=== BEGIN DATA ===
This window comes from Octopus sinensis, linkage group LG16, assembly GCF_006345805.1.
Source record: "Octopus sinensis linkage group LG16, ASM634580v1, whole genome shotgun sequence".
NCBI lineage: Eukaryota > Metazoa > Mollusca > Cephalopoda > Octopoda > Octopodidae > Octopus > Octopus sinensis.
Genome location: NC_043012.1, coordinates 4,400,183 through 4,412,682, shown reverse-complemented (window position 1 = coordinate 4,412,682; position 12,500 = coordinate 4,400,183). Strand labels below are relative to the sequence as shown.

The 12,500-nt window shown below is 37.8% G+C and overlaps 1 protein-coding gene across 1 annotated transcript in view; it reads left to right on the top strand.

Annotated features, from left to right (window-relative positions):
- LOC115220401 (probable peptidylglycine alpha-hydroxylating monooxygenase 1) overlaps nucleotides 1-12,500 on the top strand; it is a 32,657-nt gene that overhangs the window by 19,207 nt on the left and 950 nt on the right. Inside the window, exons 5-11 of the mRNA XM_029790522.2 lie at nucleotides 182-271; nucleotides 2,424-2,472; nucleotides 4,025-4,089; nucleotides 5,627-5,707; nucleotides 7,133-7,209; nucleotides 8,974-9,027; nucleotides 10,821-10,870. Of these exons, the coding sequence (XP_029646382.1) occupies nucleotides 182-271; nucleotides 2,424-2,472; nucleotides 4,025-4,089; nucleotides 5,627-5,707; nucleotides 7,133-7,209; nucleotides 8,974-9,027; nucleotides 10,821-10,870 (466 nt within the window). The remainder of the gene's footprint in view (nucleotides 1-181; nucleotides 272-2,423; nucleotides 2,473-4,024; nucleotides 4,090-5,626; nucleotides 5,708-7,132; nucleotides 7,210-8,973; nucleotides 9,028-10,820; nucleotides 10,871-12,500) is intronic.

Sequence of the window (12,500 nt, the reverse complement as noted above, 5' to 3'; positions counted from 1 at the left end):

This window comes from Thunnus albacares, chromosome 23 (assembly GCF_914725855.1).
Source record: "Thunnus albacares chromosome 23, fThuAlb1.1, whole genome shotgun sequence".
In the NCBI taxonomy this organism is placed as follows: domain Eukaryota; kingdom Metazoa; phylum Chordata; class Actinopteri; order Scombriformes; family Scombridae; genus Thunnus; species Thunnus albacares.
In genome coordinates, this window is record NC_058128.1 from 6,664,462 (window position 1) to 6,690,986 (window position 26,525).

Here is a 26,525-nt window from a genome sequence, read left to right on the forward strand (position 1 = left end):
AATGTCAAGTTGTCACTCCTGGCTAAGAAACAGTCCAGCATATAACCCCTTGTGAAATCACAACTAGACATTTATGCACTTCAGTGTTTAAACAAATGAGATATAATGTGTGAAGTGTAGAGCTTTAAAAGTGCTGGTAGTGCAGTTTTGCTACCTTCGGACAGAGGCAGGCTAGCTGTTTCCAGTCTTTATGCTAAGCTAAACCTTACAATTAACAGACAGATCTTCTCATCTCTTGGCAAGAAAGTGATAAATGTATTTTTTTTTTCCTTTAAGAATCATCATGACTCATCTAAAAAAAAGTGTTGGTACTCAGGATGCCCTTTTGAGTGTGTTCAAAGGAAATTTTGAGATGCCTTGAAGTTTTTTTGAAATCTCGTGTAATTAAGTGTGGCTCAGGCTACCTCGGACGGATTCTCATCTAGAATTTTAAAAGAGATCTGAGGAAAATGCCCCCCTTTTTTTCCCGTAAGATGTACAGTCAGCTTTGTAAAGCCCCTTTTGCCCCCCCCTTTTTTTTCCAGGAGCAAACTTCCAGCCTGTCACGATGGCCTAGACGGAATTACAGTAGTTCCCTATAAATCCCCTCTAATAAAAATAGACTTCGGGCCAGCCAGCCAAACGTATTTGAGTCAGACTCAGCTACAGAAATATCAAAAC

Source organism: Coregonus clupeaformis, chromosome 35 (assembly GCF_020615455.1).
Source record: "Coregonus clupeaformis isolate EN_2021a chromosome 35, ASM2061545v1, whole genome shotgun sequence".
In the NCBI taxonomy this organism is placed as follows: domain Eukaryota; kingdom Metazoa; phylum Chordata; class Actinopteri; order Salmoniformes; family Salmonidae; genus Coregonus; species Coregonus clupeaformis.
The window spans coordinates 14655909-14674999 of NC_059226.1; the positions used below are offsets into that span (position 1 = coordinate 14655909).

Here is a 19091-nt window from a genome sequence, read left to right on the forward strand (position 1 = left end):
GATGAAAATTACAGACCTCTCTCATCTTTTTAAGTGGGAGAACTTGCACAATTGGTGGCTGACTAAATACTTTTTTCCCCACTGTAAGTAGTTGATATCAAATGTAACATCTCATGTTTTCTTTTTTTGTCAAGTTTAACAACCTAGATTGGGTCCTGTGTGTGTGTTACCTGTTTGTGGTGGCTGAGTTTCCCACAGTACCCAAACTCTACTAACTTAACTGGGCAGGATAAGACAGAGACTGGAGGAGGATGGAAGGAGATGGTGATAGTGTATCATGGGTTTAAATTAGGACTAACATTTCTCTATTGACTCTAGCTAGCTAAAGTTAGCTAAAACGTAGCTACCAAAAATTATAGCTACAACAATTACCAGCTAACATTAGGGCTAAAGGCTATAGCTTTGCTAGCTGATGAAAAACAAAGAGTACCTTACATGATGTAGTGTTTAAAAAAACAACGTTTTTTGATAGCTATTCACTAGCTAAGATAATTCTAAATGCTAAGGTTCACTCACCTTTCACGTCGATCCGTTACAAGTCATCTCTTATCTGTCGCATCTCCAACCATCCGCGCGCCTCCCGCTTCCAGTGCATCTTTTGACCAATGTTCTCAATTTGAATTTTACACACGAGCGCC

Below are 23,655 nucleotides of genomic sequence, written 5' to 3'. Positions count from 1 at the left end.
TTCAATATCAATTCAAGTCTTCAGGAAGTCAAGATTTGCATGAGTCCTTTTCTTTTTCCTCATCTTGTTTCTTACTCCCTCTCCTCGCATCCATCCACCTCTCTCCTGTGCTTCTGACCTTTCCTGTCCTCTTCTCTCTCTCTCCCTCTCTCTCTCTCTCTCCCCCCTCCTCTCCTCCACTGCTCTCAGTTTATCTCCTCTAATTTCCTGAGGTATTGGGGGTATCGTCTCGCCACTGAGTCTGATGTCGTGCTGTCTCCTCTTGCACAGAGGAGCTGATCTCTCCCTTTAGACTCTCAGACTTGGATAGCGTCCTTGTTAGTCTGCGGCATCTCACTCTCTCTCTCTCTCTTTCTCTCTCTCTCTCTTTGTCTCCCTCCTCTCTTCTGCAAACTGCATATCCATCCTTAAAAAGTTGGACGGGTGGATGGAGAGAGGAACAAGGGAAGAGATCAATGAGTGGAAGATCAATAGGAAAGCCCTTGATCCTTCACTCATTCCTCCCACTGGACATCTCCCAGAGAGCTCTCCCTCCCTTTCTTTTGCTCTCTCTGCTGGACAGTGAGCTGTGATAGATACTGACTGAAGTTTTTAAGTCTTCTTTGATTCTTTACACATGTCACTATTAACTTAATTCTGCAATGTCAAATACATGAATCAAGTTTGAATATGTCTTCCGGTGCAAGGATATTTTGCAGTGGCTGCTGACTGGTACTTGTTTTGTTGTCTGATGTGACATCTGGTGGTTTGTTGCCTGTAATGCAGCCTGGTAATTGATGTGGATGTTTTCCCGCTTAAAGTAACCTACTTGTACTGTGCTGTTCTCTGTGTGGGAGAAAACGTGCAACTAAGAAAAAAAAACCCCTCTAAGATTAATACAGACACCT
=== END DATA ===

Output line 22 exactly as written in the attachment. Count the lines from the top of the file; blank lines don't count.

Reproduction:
TTCAATATCAATTCAAGTCTTCAGGAAGTCAAGATTTGCATGAGTCCTTTTCTTTTTCCTCATCTTGTTTCTTACTCCCTCTCCTCGCATCCATCCACCTCTCTCCTGTGCTTCTGACCTTTCCTGTCCTCTTCTCTCTCTCTCCCTCTCTCTCTCTCTCTCCCCCCTCCTCTCCTCCACTGCTCTCAGTTTATCTCCTCTAATTTCCTGAGGTATTGGGGGTATCGTCTCGCCACTGAGTCTGATGTCGTGCTGTCTCCTCTTGCACAGAGGAGCTGATCTCTCCCTTTAGACTCTCAGACTTGGATAGCGTCCTTGTTAGTCTGCGGCATCTCACTCTCTCTCTCTCTCTTTCTCTCTCTCTCTCTTTGTCTCCCTCCTCTCTTCTGCAAACTGCATATCCATCCTTAAAAAGTTGGACGGGTGGATGGAGAGAGGAACAAGGGAAGAGATCAATGAGTGGAAGATCAATAGGAAAGCCCTTGATCCTTCACTCATTCCTCCCACTGGACATCTCCCAGAGAGCTCTCCCTCCCTTTCTTTTGCTCTCTCTGCTGGACAGTGAGCTGTGATAGATACTGACTGAAGTTTTTAAGTCTTCTTTGATTCTTTACACATGTCACTATTAACTTAATTCTGCAATGTCAAATACATGAATCAAGTTTGAATATGTCTTCCGGTGCAAGGATATTTTGCAGTGGCTGCTGACTGGTACTTGTTTTGTTGTCTGATGTGACATCTGGTGGTTTGTTGCCTGTAATGCAGCCTGGTAATTGATGTGGATGTTTTCCCGCTTAAAGTAACCTACTTGTACTGTGCTGTTCTCTGTGTGGGAGAAAACGTGCAACTAAGAAAAAAAAACCCCTCTAAGATTAATACAGACACCT